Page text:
Kazin cites George Orwell’s theory in the essay, “Why I Write,” that the writer’s “subject matter will be determined by the age he lives in—at least this is true in tumultuous, revolutionary ages like our own—but before he ever begins to write he will have acquired an emotional attitude from which he will never completely escape.” Right here, right now, we are in danger of never having that emotional attitude. We are slack-jawed and drooling in the free-falling catastrophe of an under-developed intellect. We are not engaged with ideas much less with reading and writing. It is all narcissism and boredom.
We cannot even have a discussion about political correctness; those have become fighting words. Kazin saw the beginnings of the coming language apocalypse: “Only in an age so fragmented, so ignorant of the unlosable past working in us can presumably literate persons speak of Dante, Beethoven, or Tolstoy as ‘dead white European males.’ It is true that literature can no longer be regarded anywhere as the truth about human existence.” He goes on to write that “It is true…that literature is besieged by movies and hijacked by television, so commercialized that the million-dollar advances handed out to macho spy novelists makes life difficult for quieter talents.”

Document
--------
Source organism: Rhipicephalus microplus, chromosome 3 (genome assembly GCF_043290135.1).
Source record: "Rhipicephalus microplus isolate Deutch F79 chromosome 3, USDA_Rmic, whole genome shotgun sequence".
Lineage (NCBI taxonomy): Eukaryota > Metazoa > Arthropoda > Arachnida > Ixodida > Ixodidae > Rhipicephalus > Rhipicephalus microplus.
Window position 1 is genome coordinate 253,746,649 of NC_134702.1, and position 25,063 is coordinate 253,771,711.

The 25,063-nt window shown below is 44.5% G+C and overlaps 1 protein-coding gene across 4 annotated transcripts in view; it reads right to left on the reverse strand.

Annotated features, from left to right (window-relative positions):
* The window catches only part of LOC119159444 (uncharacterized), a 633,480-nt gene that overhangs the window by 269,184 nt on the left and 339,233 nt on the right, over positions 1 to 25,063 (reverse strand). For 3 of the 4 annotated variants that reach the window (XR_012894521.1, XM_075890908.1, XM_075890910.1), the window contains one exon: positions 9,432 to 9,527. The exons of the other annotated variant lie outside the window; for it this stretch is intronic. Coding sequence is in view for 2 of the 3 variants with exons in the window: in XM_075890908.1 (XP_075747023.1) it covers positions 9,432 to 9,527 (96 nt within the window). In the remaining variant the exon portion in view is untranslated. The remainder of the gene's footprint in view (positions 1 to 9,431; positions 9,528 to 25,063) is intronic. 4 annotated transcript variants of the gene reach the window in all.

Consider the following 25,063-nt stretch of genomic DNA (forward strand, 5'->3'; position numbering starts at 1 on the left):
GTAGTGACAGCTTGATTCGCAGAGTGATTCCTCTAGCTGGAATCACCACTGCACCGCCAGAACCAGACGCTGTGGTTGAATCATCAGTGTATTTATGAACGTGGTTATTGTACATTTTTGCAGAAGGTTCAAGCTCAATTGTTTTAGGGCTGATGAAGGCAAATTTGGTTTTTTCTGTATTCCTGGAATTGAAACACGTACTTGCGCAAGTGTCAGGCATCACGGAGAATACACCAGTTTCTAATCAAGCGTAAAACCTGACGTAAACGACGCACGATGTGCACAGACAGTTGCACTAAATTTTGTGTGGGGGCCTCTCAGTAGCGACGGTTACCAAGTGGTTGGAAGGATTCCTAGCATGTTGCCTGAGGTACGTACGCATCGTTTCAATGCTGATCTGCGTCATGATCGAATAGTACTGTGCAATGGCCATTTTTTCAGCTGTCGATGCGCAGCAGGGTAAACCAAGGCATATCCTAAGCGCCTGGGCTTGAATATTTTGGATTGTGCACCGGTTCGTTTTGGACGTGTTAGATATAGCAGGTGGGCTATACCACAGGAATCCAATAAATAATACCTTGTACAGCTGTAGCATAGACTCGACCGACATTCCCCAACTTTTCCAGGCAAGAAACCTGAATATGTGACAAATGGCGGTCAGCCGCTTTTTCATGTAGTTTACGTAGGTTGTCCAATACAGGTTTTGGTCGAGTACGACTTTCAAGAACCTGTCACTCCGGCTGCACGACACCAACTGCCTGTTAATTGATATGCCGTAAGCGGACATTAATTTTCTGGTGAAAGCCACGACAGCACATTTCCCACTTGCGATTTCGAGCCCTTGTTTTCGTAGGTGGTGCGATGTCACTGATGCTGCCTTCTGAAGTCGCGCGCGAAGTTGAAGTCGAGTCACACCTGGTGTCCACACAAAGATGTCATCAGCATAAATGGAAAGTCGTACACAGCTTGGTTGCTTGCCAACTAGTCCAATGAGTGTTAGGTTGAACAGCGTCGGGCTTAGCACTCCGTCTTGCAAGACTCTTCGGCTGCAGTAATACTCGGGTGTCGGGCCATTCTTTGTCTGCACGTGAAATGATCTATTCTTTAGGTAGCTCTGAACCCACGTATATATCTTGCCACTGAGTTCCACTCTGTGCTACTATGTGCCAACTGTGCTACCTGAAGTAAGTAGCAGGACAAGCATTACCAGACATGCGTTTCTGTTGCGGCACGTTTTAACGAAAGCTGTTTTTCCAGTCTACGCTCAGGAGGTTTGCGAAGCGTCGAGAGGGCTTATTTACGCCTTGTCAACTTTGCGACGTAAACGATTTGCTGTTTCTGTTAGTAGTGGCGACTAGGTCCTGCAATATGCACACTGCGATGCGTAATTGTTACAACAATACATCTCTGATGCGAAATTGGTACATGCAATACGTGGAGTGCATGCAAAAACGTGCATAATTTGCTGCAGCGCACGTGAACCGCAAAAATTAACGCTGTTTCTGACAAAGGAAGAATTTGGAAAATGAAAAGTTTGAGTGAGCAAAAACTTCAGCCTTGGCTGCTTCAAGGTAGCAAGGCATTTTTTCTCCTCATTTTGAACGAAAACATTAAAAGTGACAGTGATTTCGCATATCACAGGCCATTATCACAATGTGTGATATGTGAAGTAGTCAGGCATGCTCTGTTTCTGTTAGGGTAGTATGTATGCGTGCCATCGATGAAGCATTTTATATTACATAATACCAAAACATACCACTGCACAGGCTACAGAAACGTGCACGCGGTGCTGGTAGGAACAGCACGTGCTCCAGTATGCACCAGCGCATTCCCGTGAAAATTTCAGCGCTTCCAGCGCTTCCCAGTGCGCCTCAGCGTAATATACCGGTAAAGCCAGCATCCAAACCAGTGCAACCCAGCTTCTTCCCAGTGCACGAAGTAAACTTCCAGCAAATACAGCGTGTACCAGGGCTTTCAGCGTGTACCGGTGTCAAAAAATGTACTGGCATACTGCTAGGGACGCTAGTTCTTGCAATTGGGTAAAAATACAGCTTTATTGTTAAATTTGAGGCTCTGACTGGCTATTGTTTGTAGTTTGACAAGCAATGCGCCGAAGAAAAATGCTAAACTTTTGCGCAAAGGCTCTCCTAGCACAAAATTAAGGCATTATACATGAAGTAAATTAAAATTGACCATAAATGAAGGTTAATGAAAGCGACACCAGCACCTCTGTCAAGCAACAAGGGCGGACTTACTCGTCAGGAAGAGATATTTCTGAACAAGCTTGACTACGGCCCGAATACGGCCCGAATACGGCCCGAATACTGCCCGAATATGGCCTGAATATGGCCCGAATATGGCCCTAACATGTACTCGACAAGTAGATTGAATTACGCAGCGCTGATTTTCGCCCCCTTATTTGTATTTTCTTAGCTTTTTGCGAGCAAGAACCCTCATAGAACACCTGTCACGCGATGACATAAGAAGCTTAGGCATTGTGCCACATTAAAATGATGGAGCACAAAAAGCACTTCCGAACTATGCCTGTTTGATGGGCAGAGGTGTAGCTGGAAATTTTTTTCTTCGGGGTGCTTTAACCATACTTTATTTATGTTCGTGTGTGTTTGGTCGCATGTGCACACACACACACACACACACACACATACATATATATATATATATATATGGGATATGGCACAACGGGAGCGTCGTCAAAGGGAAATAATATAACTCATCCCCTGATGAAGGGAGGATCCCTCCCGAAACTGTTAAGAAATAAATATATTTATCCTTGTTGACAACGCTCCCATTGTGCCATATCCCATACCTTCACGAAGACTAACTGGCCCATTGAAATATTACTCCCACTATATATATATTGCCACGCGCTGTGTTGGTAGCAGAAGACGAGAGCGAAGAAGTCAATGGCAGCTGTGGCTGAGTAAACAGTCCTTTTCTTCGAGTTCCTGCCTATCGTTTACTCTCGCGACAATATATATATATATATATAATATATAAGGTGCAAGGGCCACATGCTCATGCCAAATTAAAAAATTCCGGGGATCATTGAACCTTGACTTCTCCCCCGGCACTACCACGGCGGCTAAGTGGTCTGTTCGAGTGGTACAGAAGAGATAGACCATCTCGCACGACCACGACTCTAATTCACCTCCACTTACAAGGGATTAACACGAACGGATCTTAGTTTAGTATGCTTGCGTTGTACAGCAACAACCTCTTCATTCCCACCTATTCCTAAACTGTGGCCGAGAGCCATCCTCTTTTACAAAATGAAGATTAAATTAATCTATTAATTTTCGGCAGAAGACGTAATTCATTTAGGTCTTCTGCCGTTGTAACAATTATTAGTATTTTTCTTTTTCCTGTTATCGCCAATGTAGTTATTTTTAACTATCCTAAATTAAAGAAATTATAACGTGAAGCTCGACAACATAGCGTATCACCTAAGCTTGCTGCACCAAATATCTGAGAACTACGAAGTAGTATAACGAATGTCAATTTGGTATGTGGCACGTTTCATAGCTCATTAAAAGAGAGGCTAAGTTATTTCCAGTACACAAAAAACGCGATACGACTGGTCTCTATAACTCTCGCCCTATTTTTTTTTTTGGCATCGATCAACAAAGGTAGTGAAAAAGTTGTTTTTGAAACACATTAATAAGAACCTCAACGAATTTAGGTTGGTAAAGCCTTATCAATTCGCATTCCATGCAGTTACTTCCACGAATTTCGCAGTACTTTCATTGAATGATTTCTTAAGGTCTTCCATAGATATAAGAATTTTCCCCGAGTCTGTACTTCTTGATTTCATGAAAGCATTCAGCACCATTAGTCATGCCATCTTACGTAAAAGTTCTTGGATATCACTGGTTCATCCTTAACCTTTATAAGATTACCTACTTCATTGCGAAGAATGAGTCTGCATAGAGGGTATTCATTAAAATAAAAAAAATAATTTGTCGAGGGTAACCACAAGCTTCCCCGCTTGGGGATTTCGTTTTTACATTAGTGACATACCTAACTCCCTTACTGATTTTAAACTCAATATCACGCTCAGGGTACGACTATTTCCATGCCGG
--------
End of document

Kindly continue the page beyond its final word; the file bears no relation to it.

Kazin in his notebooks found himself wondering why printed words had such an effect on him. Why did writers write the way they did? Literature was a problem to be solved as well as entertainment for the imaginative mind. Everything begins with a question. That was how he started as a critic.